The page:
One little fact about myself that I don't often talk about on-line is that I am a giant architecture nerd. I love the way buildings an public spaces, both big and small, can influence the way we exist, the way we get around, our moods, our desires to be productive or to just relax, and most importantly, the way they can be shared amongst a cross section of people who might otherwise have nothing at all in common. I often feel that the greatest cities on earth are the ones where there is a public interest in making monuments, parks, and art on the streets so there becomes a collective sense of belonging and uniqueness to the places where people live and visit.
So naturally, when I have the chance to incorporate my photography into architecture, I get pretty excited.This particular structure is a giant slab of concrete that anchors below one of Portland's more iconic bridges. It is basically just a giant series of geometric blocks with horizontal lines from top to bottom. It's not the most amazing or adorned piece of architecture on the planet by any means but yet it fascinates me all the same because it seems to serve a purpose far beyond its original intention (i.e. keeping a bridge from falling down). One can often find people hanging out, reading a book, taking a nap, or just staring off into space along its base. In a sense it is almost like a make shift public forum.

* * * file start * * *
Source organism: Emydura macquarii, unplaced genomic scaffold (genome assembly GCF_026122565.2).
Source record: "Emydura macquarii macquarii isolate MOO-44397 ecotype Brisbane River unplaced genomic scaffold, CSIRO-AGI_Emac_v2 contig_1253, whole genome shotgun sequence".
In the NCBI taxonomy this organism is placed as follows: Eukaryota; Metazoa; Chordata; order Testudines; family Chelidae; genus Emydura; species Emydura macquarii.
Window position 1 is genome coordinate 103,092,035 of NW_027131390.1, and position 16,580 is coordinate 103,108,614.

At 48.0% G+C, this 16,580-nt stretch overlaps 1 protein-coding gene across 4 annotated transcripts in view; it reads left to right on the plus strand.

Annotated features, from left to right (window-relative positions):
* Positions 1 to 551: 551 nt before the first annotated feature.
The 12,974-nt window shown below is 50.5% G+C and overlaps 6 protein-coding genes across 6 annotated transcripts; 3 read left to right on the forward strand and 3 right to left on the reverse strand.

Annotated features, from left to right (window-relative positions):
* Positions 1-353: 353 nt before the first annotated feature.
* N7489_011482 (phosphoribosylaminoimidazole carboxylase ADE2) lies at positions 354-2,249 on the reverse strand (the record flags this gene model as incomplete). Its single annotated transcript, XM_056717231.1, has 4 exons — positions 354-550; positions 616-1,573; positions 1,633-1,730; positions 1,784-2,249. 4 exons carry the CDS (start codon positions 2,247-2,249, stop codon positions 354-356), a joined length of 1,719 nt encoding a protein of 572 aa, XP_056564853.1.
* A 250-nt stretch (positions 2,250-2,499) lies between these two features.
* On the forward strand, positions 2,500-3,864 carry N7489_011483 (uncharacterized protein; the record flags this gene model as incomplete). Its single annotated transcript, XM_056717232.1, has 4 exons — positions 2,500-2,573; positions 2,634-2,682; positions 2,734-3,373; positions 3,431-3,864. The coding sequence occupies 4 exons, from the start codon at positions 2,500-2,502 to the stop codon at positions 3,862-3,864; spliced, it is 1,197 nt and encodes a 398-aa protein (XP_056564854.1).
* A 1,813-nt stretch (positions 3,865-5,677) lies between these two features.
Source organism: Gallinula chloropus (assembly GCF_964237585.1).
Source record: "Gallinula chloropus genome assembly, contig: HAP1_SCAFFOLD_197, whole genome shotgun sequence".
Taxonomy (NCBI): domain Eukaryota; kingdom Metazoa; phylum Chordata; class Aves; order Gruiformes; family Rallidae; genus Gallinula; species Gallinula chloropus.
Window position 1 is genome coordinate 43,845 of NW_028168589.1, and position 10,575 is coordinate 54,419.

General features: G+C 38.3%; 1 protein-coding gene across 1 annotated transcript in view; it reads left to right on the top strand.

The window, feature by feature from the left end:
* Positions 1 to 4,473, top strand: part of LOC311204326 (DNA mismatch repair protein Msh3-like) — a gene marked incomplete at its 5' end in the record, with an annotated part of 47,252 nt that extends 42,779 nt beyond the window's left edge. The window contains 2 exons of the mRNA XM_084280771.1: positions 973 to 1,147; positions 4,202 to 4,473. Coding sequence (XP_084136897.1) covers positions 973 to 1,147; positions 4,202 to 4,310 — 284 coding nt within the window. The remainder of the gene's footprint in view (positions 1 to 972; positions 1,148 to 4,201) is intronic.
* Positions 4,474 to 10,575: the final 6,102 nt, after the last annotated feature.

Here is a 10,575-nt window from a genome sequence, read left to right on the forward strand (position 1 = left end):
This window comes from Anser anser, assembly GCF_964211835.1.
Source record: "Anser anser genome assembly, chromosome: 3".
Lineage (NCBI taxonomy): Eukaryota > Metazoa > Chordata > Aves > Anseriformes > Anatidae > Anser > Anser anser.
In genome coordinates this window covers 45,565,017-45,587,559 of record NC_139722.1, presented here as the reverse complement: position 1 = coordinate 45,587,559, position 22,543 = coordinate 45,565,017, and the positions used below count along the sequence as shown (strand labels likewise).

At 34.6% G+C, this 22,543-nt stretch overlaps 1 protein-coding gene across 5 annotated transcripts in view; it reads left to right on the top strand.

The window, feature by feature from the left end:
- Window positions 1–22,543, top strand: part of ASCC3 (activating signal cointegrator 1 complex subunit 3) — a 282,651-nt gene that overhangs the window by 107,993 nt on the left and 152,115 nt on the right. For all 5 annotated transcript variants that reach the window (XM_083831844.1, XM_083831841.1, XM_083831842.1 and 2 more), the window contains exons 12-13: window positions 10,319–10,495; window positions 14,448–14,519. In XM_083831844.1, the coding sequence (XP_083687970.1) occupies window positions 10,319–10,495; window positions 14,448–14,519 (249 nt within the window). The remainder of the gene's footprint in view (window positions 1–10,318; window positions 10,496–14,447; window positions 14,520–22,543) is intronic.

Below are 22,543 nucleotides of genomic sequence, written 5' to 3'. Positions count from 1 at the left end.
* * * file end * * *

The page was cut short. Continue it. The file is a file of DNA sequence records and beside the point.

It also just happens to be a perfect place to shoot when the sun is far too bright to make anything else work!!
Normally I would probably turn my nose up at an image with so many gray tones and not a lot of bright whites or heavy shadows, but here it seems to work out ok. I'm glad the eye is drawn more to the patterned lines in the concrete and easily trails from the bottom left corner to the upper right. It's outside of my usual aesthetic, but that isn't such a terrible thing.